Noticing the gathering crowd of little black mice in corner four, he leapt over the bannister and landed safely about ten feet down. For such an old cat, his balance was perfect.

He sprinted towards the little bumbling cluster of black in the corner, his dark green eyes shining with the delight of doing good. When he quietly screeched to a halt, he noticed a little white mouse, waiting for him, keeping his distance from the cluster of black mice.

Leo told his class to take a little while longer to prepare for class, swept the mouse up in his paw, and took a walk. "Tell me, what brings you here?" he asked with the gentle tone of ancient wisdom. The kit's intimidation was assuaged, and, with a wave of certain defiance to him, he asked, "If you're the older, better teacher, why do you teach the black mice?"

"Why not?" he asked, with more of a socratic than a rhetorical tone to his answer. He placed the tiny mouse on the ground beside him, and continued to walk with his typical large strides. The little mouse had to scurry ferociously to keep up with him.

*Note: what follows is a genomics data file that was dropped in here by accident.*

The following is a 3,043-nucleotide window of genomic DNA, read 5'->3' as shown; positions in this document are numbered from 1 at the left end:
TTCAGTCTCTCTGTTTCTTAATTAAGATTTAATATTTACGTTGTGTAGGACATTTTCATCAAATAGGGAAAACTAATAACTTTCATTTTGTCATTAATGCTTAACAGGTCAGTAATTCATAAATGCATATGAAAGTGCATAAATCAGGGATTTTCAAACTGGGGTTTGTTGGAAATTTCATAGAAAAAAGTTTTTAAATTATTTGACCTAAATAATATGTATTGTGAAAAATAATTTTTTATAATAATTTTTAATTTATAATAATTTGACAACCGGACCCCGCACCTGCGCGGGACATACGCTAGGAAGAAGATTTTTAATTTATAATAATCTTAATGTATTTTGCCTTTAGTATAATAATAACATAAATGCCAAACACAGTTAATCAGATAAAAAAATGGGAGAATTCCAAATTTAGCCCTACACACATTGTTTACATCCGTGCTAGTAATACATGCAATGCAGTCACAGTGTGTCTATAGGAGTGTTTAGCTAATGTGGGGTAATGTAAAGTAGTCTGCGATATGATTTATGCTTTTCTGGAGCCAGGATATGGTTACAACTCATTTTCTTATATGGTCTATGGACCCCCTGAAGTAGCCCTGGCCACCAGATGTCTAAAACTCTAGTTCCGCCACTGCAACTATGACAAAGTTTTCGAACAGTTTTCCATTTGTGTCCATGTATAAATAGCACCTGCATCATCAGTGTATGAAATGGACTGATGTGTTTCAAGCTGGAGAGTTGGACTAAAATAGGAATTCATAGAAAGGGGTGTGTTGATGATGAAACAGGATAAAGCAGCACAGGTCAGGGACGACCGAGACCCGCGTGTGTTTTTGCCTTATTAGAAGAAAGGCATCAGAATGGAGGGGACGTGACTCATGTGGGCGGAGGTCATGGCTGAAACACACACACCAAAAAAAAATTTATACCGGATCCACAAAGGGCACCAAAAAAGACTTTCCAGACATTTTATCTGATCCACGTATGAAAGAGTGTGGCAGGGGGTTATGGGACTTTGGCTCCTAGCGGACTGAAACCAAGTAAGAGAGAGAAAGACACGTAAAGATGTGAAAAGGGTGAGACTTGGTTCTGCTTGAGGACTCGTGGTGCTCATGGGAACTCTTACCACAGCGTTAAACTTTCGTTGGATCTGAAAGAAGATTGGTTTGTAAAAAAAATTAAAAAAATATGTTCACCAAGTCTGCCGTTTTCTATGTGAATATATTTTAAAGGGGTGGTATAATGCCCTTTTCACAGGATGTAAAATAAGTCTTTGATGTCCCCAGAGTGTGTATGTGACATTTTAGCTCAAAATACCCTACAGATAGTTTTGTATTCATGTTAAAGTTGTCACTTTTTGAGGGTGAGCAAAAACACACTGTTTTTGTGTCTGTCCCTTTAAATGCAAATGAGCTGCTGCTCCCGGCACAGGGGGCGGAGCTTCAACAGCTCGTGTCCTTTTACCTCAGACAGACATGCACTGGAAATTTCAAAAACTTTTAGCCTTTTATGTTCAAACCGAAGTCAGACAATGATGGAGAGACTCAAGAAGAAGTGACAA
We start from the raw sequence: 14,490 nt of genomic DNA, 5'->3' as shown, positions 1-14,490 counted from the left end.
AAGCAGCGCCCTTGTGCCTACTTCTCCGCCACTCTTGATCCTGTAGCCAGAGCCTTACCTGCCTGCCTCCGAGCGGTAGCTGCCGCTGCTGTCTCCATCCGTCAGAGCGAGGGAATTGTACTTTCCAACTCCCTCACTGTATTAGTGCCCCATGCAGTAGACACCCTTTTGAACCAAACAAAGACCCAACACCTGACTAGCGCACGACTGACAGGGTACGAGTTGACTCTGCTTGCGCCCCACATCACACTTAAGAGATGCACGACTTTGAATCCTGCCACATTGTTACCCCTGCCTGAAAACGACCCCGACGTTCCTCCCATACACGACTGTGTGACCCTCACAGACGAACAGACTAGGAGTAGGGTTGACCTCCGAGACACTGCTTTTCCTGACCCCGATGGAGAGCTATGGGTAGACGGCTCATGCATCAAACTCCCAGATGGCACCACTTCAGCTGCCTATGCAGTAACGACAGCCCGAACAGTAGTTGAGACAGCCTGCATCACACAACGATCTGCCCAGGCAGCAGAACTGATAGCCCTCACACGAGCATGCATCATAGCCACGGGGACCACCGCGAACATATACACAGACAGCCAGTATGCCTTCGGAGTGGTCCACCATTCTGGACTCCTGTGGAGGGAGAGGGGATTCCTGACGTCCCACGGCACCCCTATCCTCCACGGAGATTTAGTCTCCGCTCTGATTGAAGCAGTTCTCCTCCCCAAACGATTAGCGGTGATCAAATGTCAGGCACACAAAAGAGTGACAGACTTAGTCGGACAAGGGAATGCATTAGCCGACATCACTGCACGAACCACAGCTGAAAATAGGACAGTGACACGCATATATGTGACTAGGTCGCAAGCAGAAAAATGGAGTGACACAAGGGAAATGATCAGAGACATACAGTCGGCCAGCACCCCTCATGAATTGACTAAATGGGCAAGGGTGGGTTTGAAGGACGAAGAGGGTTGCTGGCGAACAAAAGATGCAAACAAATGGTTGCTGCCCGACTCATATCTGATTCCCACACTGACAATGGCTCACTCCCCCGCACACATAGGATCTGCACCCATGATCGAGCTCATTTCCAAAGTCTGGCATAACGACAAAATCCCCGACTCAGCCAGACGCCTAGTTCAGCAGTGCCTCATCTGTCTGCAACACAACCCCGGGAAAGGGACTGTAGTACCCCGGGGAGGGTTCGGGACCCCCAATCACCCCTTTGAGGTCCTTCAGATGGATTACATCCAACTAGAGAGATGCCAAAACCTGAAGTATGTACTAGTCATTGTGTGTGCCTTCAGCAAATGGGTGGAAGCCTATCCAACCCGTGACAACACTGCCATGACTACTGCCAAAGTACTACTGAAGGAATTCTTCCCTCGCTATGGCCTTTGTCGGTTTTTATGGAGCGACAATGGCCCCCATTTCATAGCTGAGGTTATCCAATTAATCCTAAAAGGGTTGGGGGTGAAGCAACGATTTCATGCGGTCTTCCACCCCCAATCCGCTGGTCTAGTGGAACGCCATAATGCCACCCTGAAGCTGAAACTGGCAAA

"Well, they're inferior to the white mice, and, with someone so superior, in age, talent, and race, as yourself, I'd figure you'd like to educate the most supreme minds possible."

Leo stopped, and placed his chin on the cold concrete in an attempt to achieve proper eye contact with the kit. "What makes you think that white mice are better than black mice? For that matter, what makes you think anyone is better than anyone else?"

"Well," the little mouse responded, nose sniffing, confused, "That's what Priest Valens taught us. In the order of race, the black mice are at the bottom, and the cats are just below Man."